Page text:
Technically Incorrect offers a slightly twisted take on the tech that's taken over our lives.
I worry about postelection, prerobot America.
Will this really be a country that gets a neighbor to build a wall and then deports 11 million undocumented immigrants in order, supposedly, to give more opportunities to documented Americans?
This is the promise of leading (in many polls) Republican presidential candidate Donald Trump.
During Wednesday night's Republican debate, he didn't seem to waver from that intention. He did, however, deny referring to fellow candidate Marco Rubio as "Mark Zuckerberg's personal senator" for advocating for expansion of the H1-B visa program, which US tech companies use to attract skilled workers from overseas. The denial came despite the "personal senator" remark being plainly written on the Trump website.
Zuckerberg, the CEO of social-networking giant Facebook, has been the leading light in supporting the political action group Fwd.us, which vows to "fix our country's broken immigration system." Tech luminaries such as Bill Gates and Marissa Mayer have also lent their support to the organization.
"It is astounding that some in a party that espouses smaller government wants one big enough to deport 11 million undocumented immigrants and millions of their US citizen family members," he said. "Mass deportation is absurd on its face and these policies are indefensible on human, economic and political grounds."
How many new government hires would it take to deport 11 million people? Trump's immigration plan already calls for the hiring of three times as many Immigration and Customs Enforcement officers.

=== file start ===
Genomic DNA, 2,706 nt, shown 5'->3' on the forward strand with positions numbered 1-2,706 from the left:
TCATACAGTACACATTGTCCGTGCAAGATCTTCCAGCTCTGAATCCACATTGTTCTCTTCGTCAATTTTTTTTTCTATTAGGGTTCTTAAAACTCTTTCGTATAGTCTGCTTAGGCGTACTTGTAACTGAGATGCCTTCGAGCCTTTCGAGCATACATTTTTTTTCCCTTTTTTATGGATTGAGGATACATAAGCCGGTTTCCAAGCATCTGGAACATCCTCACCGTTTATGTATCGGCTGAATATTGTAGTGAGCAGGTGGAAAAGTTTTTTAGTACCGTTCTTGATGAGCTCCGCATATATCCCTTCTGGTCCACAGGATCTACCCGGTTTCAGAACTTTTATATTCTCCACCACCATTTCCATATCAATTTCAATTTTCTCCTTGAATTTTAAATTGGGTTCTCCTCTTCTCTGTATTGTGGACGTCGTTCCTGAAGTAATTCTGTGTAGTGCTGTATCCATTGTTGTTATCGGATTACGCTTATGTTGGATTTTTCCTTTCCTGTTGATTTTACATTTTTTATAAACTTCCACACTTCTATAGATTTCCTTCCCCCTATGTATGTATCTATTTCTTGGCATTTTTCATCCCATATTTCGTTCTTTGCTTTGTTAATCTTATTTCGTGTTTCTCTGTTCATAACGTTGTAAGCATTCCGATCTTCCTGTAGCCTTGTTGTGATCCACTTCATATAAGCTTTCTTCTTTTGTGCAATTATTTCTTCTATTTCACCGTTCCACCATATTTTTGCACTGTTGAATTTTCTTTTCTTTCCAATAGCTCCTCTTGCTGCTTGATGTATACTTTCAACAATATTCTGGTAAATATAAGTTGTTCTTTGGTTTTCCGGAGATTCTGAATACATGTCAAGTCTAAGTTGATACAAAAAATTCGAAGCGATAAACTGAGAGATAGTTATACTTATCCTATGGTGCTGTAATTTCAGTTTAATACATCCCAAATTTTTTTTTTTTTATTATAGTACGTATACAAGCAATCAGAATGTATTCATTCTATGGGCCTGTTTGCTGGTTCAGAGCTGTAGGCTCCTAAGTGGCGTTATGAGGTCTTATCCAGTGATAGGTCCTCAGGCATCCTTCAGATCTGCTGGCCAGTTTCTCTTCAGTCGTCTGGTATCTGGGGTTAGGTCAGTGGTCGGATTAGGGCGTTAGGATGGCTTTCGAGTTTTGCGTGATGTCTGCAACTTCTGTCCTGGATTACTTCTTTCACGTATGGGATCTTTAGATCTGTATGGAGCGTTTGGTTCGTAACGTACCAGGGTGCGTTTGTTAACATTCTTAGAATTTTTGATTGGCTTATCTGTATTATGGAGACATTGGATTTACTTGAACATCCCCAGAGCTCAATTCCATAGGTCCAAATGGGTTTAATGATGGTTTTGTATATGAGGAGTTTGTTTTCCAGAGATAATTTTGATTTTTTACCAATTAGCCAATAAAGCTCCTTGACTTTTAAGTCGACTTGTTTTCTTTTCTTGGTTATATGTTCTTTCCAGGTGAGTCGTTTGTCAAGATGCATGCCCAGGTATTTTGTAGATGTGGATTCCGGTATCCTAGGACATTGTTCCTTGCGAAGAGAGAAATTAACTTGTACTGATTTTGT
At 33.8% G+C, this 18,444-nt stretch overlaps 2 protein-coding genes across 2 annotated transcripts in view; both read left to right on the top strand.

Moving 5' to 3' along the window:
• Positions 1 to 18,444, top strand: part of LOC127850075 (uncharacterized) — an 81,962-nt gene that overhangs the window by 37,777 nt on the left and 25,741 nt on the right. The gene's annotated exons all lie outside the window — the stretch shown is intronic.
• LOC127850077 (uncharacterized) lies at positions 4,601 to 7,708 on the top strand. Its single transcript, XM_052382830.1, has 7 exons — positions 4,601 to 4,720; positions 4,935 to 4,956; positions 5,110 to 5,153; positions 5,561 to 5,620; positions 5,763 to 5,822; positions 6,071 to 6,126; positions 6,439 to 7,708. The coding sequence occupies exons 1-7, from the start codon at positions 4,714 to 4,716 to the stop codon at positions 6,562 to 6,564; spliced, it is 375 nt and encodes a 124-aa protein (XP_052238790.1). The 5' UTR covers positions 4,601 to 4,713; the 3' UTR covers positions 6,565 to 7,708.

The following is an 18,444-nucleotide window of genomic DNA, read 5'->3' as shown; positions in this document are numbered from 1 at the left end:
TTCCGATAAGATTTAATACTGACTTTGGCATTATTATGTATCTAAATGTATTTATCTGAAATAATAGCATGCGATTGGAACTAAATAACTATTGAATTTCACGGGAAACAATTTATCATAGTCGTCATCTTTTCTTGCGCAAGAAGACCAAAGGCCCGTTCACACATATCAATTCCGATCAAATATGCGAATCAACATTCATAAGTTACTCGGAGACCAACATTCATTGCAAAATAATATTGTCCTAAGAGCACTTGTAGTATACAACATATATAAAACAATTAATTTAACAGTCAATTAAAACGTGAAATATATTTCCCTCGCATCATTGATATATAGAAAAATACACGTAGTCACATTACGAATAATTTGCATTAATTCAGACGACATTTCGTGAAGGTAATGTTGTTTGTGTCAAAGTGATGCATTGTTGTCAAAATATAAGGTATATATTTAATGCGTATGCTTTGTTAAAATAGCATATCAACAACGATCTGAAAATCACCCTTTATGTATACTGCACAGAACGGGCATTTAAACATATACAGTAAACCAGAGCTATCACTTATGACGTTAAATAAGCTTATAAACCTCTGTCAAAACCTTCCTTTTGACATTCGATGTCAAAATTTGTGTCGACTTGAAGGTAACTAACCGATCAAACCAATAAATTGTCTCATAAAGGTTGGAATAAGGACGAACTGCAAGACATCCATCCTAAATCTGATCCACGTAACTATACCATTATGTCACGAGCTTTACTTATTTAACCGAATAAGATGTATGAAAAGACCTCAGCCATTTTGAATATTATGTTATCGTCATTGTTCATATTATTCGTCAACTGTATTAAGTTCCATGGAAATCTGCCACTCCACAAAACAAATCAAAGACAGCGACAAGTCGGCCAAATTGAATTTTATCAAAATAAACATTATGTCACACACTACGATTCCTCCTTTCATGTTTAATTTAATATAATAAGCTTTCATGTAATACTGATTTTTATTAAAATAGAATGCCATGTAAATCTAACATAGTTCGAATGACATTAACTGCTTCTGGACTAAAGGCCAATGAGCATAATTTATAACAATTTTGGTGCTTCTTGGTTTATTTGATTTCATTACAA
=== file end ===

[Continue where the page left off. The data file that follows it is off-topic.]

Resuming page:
Or is the idea to hire people to deport themselves?
Mass deportation may strike more than a few as especially inhumane and un-American, especially many who are from immigrant families who arrived in the US via disparate routes. America has long welcomed people as people, rather than as foreigners.
However, Schulte decided to focus rather on the "astronomical costs" of such an idea. He doesn't suggest what these costs might be. Indeed, has anyone even attempted to calculate such costs? The Trump campaign wasn't immediately available for comment.
Fwd.us has insisted from its very inception that US immigration policy is, in Zuckerberg's words, "unfit for today's world." It wants more H1-B visas to be granted so that hiring can be easier and swifter, while Trump wants more restrictions on the program.
Those of a drier nature might suggest that bringing in more foreign workers on H1-B visas ties them more easily and more cost-effectively (for their employers) to the tech company that sponsors them.
Indeed, Trump's immigration plan suggests raising the prevailing H1-B salary.
"More than half of H-1B visas are issued for the program's lowest allowable wage level, and more than 80 percent for its bottom two," it says. "Raising the prevailing wage paid to H-1Bs will force companies to give these coveted entry-level jobs to the existing domestic pool of unemployed native and immigrant workers in the US, instead of flying in cheaper workers from overseas."
Schulte, whose organization claims allies on both sides of politics, insists that 75 percent of Americans support "common sense immigration reform."
The problem, though, is that there's little common ground on what constitutes common sense. As election candidates pander to their perceived audiences, they might say anything that they believe will have visceral appeal.
American politics simply isn't geared toward planning. Instead, it's a series of cycles punctuated by excessive dramas that suck energy from the task of actually governing.
Indeed, Congress and the whole lobbying system are one of the best advertisements for government by algorithm.